Initial surgical management is commonly accepted to date as paramount in the treatment of women presenting with epithelial ovarian cancer and permits the assessment of the disease (staging), the histological confirmation of disease type and grade, and the practice of maximal debulking preceding platinum-based chemotherapy. Many studies have shown that the volume of residual disease after initial surgical cytoreduction inversely correlates with survival. Thus, women with optimal debulking performed by a trained specialist have improved median survival. In this review, we will focus on the answers gleaned from clinical trials on primary and interval surgery, which prompts the question on the timing of surgery in respect to chemotherapy. Interval debulking surgery (IDS) is secondary cytoreduction following primary debulking and is carried out in between the courses of chemotherapy. The major clinical trials and the latest systematic reviews seem unable to give any definitive guidance or recommendation for clinical practice. The choice of aggressive primary cytoreduction or upfront chemotherapy followed by second line surgical cytoreduction seems among others to have to be individualized according to tumour load, prediction of its resectability, and response to chemotherapy. The role of tumour biology must also be kept in mind. Finally, concrete answers are awaited on the timing of surgery from the ongoing prospective randomized control trials (CHORUS and EORTC 55971) though preliminary data from the latter have already been presented at major meetings (IGCS 2008; SGO 2009) and ignited strong debate.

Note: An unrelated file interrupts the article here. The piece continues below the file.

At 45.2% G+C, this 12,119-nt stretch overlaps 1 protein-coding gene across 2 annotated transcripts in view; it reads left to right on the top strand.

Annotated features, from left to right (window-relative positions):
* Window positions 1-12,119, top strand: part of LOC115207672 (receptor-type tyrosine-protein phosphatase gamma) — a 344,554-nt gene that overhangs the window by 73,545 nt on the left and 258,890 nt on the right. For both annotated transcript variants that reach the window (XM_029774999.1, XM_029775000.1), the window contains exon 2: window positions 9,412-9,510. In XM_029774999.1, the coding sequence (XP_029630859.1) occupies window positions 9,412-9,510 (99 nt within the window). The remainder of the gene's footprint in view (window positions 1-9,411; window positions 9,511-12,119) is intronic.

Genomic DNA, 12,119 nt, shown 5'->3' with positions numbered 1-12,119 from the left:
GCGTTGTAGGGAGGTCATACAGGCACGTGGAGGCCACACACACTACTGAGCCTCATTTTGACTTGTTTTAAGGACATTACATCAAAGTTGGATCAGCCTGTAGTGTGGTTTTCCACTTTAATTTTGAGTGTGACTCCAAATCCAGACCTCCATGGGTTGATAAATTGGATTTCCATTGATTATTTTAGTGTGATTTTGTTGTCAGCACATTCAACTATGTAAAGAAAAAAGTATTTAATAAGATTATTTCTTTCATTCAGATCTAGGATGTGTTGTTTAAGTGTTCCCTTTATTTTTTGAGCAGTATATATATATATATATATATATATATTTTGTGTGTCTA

1. Introduction

Ovarian cancer represents the sixth most commonly diagnosed cancer among women in the world and causes more deaths per year than any other cancer of the female reproductive system [1]. In advanced disease which constitutes about 75% of women at presentation, the accepted management is a combination of surgery and platinum based chemotherapy. This has been the approach for some decades, though the 5-year survival remains poor at about 40%. Epithelial ovarian cancer constitutes the majority of disease types, and this review will focus on reports relating to advanced epithelial ovarian carcinoma.

2. Materials and Methods

A Medline database search (January 1966 to April 2009) was undertaken using key words: epithelial ovarian cancer, debulking surgery, and interval debulking surgery resulting in 80 articles with 14 relevant papers. The articles in full were obtained for each of the papers and reviewed by the authors. Results in terms of overall survival (OS) and progression free survival (PFS) were evaluated in each study.